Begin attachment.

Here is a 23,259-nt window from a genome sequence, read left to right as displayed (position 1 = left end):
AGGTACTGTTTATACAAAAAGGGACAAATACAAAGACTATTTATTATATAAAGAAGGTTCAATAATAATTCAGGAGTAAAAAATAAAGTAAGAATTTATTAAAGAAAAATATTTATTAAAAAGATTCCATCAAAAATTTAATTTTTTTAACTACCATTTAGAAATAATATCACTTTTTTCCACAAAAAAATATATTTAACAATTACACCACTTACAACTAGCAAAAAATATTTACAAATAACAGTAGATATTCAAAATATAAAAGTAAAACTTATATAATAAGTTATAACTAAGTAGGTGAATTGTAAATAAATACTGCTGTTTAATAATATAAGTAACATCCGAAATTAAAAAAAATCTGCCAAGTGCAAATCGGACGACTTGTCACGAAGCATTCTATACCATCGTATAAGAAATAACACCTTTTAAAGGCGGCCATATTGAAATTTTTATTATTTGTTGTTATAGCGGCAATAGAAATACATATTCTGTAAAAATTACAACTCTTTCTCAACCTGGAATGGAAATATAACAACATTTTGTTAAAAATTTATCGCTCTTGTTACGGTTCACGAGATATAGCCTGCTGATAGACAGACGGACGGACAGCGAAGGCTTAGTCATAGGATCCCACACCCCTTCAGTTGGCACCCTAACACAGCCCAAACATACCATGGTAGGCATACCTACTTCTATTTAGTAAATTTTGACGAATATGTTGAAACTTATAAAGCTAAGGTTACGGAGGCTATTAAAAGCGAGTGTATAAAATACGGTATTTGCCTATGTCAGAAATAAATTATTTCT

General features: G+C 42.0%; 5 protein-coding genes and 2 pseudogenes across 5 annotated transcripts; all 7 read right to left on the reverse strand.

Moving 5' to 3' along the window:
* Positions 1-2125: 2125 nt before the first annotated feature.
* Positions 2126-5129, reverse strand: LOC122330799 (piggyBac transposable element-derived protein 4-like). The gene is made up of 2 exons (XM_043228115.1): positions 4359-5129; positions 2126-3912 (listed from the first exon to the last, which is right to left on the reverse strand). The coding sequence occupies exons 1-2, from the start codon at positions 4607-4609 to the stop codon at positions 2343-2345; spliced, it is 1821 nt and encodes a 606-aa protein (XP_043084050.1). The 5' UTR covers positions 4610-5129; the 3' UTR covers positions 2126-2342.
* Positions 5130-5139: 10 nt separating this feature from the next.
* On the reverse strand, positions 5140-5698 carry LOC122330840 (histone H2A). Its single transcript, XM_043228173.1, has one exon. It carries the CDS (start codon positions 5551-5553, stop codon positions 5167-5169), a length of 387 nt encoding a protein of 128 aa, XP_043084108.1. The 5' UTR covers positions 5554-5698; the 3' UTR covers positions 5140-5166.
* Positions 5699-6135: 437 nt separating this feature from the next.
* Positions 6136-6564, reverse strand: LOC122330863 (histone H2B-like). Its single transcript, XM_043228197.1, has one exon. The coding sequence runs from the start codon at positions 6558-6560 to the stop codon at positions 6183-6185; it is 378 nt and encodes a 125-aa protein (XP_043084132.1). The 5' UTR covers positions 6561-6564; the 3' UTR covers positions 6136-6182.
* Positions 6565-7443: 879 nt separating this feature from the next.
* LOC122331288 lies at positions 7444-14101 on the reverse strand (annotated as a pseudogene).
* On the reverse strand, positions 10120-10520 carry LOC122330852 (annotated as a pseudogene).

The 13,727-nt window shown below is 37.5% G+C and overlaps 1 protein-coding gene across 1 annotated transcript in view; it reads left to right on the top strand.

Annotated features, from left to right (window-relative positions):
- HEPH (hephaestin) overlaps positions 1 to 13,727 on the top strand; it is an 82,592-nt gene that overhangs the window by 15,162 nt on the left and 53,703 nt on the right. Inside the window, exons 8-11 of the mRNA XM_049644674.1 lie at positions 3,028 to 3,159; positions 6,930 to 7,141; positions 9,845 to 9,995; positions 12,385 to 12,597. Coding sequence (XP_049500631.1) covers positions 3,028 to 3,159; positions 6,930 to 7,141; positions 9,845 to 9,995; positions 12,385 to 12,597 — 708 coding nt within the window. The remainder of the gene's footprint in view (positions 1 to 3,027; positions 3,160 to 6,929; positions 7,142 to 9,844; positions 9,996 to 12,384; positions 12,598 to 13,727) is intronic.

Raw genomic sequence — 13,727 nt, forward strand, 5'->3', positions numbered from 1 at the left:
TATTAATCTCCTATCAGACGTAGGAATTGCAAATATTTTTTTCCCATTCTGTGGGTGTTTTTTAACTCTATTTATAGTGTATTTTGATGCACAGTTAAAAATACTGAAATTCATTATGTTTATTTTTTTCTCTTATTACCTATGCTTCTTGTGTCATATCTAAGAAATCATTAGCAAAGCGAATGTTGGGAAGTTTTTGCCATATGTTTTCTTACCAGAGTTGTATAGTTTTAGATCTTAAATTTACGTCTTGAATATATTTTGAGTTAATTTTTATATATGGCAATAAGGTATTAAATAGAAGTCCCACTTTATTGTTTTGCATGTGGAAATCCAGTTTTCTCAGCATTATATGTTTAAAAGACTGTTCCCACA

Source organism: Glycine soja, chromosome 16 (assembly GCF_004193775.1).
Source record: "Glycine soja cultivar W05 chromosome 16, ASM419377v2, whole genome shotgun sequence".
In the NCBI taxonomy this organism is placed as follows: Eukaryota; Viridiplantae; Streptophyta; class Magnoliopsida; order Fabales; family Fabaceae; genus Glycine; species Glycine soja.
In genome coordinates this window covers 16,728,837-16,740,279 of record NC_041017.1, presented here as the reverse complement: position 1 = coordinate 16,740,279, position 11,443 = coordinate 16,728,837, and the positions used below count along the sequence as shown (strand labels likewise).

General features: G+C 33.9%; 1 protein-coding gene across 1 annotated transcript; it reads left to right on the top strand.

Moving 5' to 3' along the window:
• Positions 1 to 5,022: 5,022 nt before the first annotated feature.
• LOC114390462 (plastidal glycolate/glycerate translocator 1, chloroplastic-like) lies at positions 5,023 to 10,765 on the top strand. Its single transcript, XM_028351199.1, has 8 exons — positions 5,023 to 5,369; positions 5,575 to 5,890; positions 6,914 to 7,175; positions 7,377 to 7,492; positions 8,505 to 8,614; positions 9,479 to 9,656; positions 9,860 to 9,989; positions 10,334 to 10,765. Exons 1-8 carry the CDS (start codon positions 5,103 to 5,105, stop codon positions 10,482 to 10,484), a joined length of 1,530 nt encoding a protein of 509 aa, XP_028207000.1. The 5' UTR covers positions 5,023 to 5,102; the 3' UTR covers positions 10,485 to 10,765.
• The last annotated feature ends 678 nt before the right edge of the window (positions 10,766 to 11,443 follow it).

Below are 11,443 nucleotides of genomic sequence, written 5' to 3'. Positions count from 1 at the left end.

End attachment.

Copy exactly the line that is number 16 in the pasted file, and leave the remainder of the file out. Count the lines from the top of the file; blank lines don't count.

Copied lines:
- HEPH (hephaestin) overlaps positions 1 to 13,727 on the top strand; it is an 82,592-nt gene that overhangs the window by 15,162 nt on the left and 53,703 nt on the right. Inside the window, exons 8-11 of the mRNA XM_049644674.1 lie at positions 3,028 to 3,159; positions 6,930 to 7,141; positions 9,845 to 9,995; positions 12,385 to 12,597. Coding sequence (XP_049500631.1) covers positions 3,028 to 3,159; positions 6,930 to 7,141; positions 9,845 to 9,995; positions 12,385 to 12,597 — 708 coding nt within the window. The remainder of the gene's footprint in view (positions 1 to 3,027; positions 3,160 to 6,929; positions 7,142 to 9,844; positions 9,996 to 12,384; positions 12,598 to 13,727) is intronic.